Although these two works of history, one by Joseph J. Ellis and the other by G.J. Barker-Benfield, are ostensibly about the same subject—John and Abigail Adams—they could not be more different. Ellis’s First Family: Abigail and John is a narrative account of the life of the couple from their marriage to their deaths. It is the sort of popular book about the Founders that has turned Ellis into one of the nation’s best-selling history writers. By contrast, Barker-Benfield’s Abigail and John Adams: The Americanization of Sensibility is a rich scholarly monograph designed for a limited number of academic readers.
Ellis has written about John Adams before, most fully in his Passionate Sage: The Character and Legacy of John Adams (1993). In writing that marvelous book, perhaps the best he’s ever done, he discovered the roughly twelve hundred letters between John and Abigail and concluded that they “constituted a treasure trove of unexpected intimacy and candor, more revealing than any other correspondence between a prominent American husband and wife in American history.” He became determined to go back to those letters and tell the full story of the conversation that took place between these two extraordinary Americans.
Ellis is correct in saying that “no other couple [in the Revolutionary era] left a documentary record of their mutual thoughts and feelings even remotely comparable to Abigail’s and John’s.” Martha Washington burned nearly all the letters between her and her husband, and Thomas Jefferson did the same with the correspondence between him and his wife. Apparently, neither John nor Abigail thought of burning their letters; as Ellis points out, “they both recognized, early on, that they were living through a truly propitious moment likely to find a prominent place in the history books.”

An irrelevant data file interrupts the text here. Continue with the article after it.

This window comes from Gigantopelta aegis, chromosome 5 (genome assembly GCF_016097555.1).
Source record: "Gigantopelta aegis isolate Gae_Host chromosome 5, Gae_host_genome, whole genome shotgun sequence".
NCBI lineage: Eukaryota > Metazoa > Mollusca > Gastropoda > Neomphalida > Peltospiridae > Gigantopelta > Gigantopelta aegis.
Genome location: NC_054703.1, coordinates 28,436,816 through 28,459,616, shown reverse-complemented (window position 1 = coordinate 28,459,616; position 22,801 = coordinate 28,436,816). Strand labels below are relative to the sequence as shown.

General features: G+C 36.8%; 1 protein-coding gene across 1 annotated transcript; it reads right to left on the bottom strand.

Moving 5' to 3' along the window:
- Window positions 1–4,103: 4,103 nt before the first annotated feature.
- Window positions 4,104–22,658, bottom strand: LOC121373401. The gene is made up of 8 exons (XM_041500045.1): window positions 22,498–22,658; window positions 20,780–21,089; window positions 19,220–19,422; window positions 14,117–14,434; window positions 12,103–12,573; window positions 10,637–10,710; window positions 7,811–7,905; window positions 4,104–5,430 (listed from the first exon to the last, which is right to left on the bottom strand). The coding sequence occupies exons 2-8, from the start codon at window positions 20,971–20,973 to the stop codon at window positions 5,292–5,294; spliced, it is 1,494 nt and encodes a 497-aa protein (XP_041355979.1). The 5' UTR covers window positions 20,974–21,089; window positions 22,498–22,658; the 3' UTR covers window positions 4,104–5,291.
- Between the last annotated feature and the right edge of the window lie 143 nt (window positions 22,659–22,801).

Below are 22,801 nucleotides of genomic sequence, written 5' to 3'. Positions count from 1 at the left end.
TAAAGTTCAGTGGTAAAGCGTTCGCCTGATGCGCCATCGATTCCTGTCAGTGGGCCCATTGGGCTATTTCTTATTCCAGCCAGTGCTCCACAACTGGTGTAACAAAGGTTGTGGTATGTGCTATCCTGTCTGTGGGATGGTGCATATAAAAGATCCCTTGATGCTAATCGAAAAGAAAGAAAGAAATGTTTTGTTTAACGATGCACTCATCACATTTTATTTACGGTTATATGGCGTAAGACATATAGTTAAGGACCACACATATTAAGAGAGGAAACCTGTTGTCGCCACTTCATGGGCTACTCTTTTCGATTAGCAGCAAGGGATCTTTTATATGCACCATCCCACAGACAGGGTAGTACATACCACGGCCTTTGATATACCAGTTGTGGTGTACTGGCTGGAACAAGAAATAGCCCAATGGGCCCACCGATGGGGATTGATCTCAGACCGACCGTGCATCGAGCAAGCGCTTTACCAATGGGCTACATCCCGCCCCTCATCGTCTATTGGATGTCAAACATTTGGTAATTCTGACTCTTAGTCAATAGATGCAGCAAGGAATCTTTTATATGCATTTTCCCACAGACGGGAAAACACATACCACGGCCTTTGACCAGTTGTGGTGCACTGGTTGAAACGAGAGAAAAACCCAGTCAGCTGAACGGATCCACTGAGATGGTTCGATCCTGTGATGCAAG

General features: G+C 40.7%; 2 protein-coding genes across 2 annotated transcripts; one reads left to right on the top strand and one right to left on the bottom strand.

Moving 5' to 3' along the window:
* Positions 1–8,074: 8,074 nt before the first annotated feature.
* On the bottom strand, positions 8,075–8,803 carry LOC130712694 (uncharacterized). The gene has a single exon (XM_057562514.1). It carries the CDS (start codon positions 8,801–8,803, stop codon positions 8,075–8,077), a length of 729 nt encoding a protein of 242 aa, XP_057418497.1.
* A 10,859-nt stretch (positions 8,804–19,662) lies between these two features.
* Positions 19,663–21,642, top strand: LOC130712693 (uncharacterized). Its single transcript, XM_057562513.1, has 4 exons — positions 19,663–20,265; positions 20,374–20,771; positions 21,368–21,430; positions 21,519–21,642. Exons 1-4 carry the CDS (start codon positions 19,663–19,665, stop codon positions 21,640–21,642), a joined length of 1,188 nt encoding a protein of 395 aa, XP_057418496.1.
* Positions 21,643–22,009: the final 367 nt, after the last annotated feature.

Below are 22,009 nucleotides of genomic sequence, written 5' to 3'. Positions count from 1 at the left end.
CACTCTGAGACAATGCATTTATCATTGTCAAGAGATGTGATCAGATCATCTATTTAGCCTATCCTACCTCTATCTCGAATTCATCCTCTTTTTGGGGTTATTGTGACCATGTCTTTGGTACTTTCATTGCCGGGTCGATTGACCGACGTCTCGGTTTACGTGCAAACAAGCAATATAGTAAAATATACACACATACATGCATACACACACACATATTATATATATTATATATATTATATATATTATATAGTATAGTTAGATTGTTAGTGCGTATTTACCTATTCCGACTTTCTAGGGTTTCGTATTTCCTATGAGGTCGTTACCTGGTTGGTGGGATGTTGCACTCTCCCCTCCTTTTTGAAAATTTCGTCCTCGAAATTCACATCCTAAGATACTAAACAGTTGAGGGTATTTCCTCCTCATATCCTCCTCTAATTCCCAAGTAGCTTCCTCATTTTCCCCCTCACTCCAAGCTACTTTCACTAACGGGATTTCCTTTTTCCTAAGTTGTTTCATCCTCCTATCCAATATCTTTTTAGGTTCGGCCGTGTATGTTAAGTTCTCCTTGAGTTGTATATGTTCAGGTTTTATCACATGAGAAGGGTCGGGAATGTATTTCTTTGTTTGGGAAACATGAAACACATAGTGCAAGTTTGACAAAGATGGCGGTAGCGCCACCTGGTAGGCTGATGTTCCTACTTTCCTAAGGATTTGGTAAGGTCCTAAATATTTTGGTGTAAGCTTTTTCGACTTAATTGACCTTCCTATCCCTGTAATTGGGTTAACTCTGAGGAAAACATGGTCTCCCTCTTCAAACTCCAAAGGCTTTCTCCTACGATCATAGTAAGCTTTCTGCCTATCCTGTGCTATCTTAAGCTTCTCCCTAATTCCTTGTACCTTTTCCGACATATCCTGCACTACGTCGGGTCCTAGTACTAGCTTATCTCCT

In his book on the two Adamses Ellis decided to tell their private story in the setting of the larger public story of the American founding, in effect fusing an “intimate psychological and emotional experience with the larger political narrative.” Since John was deeply involved with the larger political events of the founding era, it is not surprising that the public world might tend to overwhelm the private realm of the Adamses. Although Ellis places Abigail’s name first in his title and affirms his respect for her mind and political sense at every turn, he knows so much about the larger political narrative of the period that he has a hard time keeping his book from becoming simply a biography of John’s public life laced with periodic pauses to catch up on his relations with Abigail. Still, it is the best concise biography we have of John Adams—one that also gives Abigail her rightful place in the story and that is written with Ellis’s usual clarity and verve.